Finally, we received a grant in December to do education on end-of-life topics to Spanish-speaking individuals in New York City. Our Director of Outreach and Education, Ayana Woods, is overseeing a needs assessment and meeting with Latino leaders to understand the unique needs of the Spanish-speaking population. She also hired a bilingual educator to help us with our outreach efforts.
Death with Dignity National Center: Are you working on any legislation besides the Medical Aid in Dying Act?
David Leven: We continue to work on legislation focused on end-of-life issues beyond medical aid in dying. One bill we’re working on would prohibit healthcare providers from getting reimbursed for unwanted medical treatment. We’re beginning to work on a bill that would require hospitals as well as doctors when they realize that a patient has a terminal illness to offer the patient information and counseling on palliative care options and hospice. Another bill aims to increase the number of people who have completed healthcare proxies by requiring doctors to offer patients healthcare proxy documents.
We have been very successful over the years in getting legislation passed, particularly in the area of palliative care. We are hopeful that our current efforts will likewise prove fruitful.
Death with Dignity National Center: David, you have been on the front lines of the Death with Dignity movement for well over a decade. What changes have you seen in that time, and what gives you hope for the future of the movement?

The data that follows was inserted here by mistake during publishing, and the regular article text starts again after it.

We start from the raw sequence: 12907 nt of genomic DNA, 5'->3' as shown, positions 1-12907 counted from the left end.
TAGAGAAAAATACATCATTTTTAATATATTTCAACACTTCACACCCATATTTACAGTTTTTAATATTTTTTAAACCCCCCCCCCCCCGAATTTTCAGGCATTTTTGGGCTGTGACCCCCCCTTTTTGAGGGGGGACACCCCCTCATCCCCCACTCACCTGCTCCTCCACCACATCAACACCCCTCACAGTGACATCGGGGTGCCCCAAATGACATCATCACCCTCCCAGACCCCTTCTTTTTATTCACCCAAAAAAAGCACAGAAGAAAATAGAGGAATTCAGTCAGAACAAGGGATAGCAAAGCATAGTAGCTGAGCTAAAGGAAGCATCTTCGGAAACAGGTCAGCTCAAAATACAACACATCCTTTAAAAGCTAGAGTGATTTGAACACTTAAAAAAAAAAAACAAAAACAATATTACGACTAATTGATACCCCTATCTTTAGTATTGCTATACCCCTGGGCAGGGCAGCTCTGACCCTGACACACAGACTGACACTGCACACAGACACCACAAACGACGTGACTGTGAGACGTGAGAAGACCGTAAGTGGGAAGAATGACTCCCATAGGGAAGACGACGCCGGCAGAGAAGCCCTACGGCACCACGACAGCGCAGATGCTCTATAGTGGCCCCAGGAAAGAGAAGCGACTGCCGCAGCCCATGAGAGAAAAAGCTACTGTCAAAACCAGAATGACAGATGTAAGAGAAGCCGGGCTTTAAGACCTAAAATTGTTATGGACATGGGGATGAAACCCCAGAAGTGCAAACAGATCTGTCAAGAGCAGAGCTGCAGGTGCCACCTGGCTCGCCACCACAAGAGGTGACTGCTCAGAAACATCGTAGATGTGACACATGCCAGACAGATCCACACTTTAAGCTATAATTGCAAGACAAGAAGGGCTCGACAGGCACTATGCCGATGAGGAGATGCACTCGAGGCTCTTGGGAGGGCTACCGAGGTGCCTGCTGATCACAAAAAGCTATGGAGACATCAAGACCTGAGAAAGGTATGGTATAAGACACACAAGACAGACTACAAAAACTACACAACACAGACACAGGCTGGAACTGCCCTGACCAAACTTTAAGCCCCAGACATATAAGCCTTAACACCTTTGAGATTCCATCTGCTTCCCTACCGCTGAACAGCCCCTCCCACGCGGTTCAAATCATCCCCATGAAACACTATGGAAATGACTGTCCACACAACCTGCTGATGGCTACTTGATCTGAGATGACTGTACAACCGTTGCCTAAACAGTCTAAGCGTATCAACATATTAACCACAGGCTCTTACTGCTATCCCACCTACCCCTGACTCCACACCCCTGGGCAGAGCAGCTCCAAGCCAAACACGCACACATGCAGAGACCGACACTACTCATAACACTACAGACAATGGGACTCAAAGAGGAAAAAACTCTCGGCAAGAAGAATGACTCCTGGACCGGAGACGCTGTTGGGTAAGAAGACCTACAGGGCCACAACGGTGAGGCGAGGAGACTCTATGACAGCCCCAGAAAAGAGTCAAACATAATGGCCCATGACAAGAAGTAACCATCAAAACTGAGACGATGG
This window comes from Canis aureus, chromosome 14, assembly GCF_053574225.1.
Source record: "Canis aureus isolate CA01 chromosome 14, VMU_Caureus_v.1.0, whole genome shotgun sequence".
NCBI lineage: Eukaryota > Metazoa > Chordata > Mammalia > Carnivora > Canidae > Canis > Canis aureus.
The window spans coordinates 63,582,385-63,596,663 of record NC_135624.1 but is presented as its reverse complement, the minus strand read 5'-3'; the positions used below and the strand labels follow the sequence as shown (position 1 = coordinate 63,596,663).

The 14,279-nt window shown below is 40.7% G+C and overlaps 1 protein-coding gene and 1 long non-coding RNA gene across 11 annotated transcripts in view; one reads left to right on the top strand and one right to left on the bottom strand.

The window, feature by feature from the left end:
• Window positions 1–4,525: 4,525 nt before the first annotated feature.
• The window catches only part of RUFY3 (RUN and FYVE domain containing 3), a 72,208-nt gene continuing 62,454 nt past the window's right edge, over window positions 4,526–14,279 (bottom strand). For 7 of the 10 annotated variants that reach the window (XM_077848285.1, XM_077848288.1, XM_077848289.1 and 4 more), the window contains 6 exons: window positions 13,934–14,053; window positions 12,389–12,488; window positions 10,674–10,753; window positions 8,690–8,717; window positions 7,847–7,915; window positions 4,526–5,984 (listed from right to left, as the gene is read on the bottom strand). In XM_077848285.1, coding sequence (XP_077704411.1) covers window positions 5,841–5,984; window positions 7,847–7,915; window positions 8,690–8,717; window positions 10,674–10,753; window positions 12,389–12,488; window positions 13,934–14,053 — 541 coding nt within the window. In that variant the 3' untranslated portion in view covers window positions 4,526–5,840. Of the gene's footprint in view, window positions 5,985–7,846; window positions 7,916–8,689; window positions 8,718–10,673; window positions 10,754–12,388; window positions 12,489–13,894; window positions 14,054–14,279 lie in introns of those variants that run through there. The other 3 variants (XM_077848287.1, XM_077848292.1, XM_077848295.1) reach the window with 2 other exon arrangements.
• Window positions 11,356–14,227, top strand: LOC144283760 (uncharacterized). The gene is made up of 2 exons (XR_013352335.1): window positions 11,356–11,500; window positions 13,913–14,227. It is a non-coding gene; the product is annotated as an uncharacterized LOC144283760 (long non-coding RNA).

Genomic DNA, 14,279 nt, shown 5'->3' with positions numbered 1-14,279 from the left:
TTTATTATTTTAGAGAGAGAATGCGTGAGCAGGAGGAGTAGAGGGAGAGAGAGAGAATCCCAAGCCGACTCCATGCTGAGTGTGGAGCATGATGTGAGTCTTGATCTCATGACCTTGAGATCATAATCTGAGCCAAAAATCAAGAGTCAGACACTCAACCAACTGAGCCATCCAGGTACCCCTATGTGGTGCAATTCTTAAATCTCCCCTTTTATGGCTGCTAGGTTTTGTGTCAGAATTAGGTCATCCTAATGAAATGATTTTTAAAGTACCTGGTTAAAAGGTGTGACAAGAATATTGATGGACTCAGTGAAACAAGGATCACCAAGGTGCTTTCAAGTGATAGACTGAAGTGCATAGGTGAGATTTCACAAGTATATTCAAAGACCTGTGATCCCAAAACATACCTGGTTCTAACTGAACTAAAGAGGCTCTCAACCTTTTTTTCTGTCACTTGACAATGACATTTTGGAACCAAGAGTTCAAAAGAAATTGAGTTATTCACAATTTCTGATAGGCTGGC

David Leven: There is so much more support now for medical aid in dying than there was 16 years ago across the public, in the medical profession, even many religious organizations to a certain extent are more in favor of the practice. There is considerably more openness to discussing end-of-life issues more generally.
The fact that there’s been a number of states which have now enacted medical aid in dying in the past few years proves that this is an issue which is going to become much more recognized and accepted across the nation in the future.
Death with Dignity National Center: Laurie, what do you see as essential to growing support for Death with Dignity nationwide?
Laurie Leonard: There’s going to be a tipping point. When a certain number of states have legalized medical aid in dying, we will see a rapid succession of other states do the same. A large part of what’s driving greater interest in medical aid in dying is demographics: the Baby Boomers are getting older, and a large swath of the population is dealing firsthand with these issues. That has brought the issue to the forefront as never before.
* Interview edited for length.
** The New York Medical Society in 2017 resolved to conduct a survey among its members on the issue.